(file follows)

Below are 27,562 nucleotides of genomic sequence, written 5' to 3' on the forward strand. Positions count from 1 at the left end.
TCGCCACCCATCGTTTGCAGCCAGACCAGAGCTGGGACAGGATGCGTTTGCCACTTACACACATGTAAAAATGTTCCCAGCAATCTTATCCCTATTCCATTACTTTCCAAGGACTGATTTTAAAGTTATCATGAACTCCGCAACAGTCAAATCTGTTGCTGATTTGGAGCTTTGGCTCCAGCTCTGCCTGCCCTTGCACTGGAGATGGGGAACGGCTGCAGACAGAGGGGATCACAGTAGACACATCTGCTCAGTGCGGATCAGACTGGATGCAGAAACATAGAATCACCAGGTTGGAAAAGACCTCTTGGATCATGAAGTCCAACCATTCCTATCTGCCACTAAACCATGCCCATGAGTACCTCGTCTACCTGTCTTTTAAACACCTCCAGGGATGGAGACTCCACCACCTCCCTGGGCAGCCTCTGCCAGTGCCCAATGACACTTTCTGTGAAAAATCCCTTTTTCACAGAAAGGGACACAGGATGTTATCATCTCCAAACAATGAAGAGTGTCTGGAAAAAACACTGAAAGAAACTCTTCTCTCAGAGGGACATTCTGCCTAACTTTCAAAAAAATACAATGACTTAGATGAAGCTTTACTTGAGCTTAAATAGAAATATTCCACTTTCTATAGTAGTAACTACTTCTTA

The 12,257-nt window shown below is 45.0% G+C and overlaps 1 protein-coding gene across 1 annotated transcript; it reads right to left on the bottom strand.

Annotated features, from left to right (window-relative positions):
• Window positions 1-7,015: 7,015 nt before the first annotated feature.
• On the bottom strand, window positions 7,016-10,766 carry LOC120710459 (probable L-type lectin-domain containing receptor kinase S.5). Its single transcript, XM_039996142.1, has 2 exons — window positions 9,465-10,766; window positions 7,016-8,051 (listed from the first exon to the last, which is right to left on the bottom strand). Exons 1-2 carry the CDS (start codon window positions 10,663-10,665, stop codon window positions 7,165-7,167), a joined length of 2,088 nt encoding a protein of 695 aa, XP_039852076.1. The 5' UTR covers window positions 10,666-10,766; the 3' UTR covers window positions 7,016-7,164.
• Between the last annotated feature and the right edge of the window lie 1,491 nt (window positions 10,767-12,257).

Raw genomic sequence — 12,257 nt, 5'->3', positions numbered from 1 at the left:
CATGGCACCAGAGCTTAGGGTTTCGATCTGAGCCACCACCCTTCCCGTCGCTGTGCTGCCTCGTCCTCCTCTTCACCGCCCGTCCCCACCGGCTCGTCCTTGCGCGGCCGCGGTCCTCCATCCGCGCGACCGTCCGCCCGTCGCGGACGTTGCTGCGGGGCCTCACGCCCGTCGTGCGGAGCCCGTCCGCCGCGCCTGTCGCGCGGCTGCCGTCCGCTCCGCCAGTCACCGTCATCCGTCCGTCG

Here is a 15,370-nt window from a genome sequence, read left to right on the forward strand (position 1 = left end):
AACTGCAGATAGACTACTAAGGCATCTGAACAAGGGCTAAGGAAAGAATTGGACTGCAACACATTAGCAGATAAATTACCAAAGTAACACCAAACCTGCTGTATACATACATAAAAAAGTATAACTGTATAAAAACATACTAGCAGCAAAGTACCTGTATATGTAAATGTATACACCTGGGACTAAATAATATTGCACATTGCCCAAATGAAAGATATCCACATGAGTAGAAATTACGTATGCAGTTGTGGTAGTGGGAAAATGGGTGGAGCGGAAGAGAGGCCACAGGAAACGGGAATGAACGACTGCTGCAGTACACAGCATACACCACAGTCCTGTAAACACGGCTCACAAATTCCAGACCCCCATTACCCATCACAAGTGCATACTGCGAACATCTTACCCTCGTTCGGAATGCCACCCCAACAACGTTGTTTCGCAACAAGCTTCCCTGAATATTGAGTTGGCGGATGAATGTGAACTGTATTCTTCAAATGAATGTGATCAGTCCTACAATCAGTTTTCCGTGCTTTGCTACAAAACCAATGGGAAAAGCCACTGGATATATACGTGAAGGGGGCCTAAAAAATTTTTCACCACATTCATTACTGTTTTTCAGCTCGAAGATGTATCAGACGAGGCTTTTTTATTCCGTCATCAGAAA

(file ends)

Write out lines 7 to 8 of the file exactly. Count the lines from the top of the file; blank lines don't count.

• Between the last annotated feature and the right edge of the window lie 1,491 nt (window positions 10,767-12,257).

Raw genomic sequence — 12,257 nt, 5'->3', positions numbered from 1 at the left: